I’m rereading The Righteous Mind: Why Good People Are Divided by Politics and Religion for a project I’m working on. As you know (I hope) the seeds for my Cognitive Theory of Politics are in there. One of them is Haidt’s discussion of WEIRD vs Holistic style of thought. Another is this quote:
Enlightenment thinkers were united in rejecting divine revelation as the source of moral knowledge, but they were divided as to whether morality transcended human nature—that is, it emerged from the very nature of rationality and could therefore be deduced by reasoning, as Plato believed — or whether morality was a part of human nature, like language or taste, which had to be studied by observation.6
The divide between “deduced by reason” and “studied by observation” has existed for 2,400 years (or more), according to Arthur Herman in The Cave and the Light: Plato Versus Aristotle, and the Struggle for the Soul of Western Civilization
Despite their differences, Plato and Aristotle agreed on many things. They both stressed the importance of reason as our guide for understanding and shaping the world. Both believed that our physical world is shaped by certain eternal forms that are more real than matter. The difference was that Plato’s forms existed outside matter, whereas Aristotle’s forms were unrealizable without it. (p. 61)
The twentieth century’s greatest ideological conflicts do mark the violent unfolding of a Platonist versus Aristotelian view of what it means to be free and how reason and knowledge ultimately fit into our lives (p.539-540)
The Cognitive Theory holds that cognitive style (deduced by reason vs studied by observation) precedes, even determines, moral matrix. A moral matrix of care/harm (moral monism) follows from Platonic rationalism (deduced by reasoning). A moral matrix of all the foundations (moral pluralism) follows from Aristotelian empiricism (studied by observation).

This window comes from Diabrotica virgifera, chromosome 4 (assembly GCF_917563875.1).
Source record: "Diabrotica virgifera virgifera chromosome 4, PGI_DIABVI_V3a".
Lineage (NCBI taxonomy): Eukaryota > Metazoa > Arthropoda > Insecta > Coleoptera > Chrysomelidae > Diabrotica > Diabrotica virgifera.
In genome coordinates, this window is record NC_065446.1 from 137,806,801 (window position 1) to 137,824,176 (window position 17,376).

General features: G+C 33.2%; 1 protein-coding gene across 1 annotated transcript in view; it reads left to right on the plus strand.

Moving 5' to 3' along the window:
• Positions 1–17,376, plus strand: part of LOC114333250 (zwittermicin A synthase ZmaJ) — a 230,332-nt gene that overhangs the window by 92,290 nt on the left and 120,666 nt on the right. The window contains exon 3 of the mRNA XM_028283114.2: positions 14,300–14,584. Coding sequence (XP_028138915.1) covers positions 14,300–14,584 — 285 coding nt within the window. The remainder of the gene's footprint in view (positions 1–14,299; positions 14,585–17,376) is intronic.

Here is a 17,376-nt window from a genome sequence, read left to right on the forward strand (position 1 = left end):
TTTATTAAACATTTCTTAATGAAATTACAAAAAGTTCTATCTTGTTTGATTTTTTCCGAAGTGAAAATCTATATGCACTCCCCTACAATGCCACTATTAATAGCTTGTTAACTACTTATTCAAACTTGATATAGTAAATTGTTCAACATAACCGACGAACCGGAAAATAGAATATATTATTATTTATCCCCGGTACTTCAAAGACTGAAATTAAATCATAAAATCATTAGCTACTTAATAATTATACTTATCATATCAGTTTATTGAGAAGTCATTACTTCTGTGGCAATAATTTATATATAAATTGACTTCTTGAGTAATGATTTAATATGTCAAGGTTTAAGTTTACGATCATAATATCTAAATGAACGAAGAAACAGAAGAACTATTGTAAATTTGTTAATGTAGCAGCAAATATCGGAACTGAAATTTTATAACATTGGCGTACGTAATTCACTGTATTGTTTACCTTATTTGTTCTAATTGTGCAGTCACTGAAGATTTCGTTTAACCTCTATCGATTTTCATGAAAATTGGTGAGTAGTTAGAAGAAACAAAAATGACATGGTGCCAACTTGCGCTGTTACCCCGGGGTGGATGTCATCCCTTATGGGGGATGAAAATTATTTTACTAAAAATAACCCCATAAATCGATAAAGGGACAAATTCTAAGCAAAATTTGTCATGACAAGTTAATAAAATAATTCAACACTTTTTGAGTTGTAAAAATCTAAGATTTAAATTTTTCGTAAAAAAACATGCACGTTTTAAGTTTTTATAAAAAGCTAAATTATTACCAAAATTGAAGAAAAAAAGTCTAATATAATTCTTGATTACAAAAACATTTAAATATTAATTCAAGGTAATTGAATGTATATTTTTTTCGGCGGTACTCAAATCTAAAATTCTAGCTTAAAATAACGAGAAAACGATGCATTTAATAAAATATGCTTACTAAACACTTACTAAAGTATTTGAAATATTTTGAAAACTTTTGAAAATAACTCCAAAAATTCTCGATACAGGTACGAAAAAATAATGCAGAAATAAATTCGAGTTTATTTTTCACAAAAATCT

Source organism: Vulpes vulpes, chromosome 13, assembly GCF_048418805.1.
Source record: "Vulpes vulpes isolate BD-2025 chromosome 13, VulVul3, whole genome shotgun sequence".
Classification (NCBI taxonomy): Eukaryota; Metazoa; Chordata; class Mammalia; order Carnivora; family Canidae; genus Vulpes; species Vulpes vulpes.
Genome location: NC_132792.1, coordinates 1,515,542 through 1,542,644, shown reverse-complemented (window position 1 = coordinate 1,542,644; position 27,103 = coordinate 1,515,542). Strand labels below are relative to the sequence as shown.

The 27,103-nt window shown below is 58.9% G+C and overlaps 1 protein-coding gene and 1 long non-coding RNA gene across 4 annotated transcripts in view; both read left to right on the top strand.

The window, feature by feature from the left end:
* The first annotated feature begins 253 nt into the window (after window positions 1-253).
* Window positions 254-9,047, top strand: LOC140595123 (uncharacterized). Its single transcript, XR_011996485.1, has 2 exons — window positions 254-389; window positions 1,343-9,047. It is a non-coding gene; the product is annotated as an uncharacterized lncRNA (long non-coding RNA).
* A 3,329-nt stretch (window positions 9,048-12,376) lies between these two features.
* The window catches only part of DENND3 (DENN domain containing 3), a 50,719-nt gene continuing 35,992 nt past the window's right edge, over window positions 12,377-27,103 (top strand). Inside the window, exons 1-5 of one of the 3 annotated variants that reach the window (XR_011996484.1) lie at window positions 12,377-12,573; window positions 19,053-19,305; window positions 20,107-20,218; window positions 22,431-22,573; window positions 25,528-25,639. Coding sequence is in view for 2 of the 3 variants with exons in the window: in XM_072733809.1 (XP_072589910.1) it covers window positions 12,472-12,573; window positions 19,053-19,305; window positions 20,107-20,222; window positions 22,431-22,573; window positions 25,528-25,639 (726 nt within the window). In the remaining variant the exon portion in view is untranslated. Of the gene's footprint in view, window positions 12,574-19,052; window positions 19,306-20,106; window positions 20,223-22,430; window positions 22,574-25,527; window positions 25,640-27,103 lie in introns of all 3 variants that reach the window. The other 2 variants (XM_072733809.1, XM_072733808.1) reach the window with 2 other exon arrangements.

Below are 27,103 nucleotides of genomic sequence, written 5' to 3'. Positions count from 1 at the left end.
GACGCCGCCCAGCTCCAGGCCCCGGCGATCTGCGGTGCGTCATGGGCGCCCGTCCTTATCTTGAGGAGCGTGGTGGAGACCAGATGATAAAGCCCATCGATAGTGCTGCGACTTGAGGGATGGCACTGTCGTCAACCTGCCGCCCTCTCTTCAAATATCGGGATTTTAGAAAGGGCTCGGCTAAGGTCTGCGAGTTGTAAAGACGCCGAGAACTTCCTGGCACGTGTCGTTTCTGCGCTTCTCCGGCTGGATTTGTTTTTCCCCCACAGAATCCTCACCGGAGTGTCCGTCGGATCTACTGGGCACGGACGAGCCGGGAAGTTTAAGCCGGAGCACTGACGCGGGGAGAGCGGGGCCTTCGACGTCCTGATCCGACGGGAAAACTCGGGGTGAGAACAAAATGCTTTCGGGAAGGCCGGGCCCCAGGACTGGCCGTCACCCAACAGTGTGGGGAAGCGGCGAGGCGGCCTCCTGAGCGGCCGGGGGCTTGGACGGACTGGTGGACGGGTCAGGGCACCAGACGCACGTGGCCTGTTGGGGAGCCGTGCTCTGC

The Cognitive Theory also holds that a Principle of Moral Psychology that’s missing from Moral Foundations Theory is:
Cognitive style comes first, intuitions (moral matrices) follow.
The missing principle and The Cognitive Theory help to explain what Moral Foundations Theory cannot explain in its current form:
1) WHY there are two main moral matrices rather than just one, and
2) WHY those matrices use the foundations as they do.
A potential evolutionary explanation for the different cognitive styles is in this passage from Herman’s The Cave and the Light, which echoes Haidt’s description of how cultures progress from survival-based to egalitarian (graph, below, from Questions for a Resilient Future: Culture, Conscience, & Capitalism):
Adding cognitive style to Moral Foundations Theory opens the door to entire realms of inquiry heretofore untapped. The best analyses of the partisan divide I’ve ever seen came from studies by observation (Aristotelian empiricism); Something WEIRD-leaning academia seems to eschew. Examples include the book Dignity: Seeking Respect in Back Row America by Chris Arnade, and the essay Revenge of the Forgotten Class by Alec MacGillis in ProPublica.
The Cognitive Theory of Politics is one of my Nine Challenges to Moral Foundations Theory.